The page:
There are lots of good free online dictionaries that students can use to find out more about words, Oxford
all have decent ones that can provide in-depth definitions, help with pronunciation and example sentences. One area though where dictionaries are not always so helpful is in identifying collocations for words. For this, I tend to refer my students to the Flax website
, and specifically the learning collocations
This is a wonderfully easy tool to use, you search for a word and it displays common collocates and the numbers next to the words show how frequent they are. This also helps students make better decisions about which words to learn. By clicking on each of the collocations, students can see a more detailed breakdown of the sub-collocations; e.g. from foreign policy you might get British foreign policy, US foreign policy etc and clicking further will give the actual sentences from the corpus where these collocations came from (see pic below).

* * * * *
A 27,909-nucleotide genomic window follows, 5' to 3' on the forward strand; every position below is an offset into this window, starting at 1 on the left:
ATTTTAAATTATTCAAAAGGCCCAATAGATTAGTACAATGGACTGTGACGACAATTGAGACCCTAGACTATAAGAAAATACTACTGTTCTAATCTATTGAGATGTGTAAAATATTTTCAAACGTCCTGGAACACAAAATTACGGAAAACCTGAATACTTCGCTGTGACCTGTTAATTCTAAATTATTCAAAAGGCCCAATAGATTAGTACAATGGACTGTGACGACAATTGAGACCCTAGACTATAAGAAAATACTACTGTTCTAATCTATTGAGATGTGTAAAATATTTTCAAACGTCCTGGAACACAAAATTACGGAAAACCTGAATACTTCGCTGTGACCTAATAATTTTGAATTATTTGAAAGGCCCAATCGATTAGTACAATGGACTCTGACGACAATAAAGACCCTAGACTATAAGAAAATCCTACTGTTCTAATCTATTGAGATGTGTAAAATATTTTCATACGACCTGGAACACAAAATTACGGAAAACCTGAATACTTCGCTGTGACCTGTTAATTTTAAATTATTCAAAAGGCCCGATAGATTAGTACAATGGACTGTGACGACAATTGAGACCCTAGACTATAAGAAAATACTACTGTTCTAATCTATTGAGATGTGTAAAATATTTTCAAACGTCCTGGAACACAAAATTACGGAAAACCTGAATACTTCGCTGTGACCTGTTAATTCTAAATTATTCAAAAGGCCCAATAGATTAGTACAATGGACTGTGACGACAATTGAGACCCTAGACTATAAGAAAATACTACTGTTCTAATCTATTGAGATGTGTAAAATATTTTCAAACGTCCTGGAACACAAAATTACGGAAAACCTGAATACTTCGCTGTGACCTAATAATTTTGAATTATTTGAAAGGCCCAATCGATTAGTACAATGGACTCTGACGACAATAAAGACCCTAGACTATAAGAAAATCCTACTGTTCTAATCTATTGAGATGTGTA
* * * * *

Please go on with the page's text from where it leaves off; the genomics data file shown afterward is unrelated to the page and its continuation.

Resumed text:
Flax lets you drill down to see more specific info about collocations
There are other useful collocation sites out there: Just the Word
all do similar things though I still think Flax has the best balance of depth and usability.
This is the area most neglected by students I think. Most of them don’t have any systematic approach to writing down words and recording information about them and they tend to just jot them down in their notebook in a fairly disorganised way or not at all and hope to commit them to memory somehow.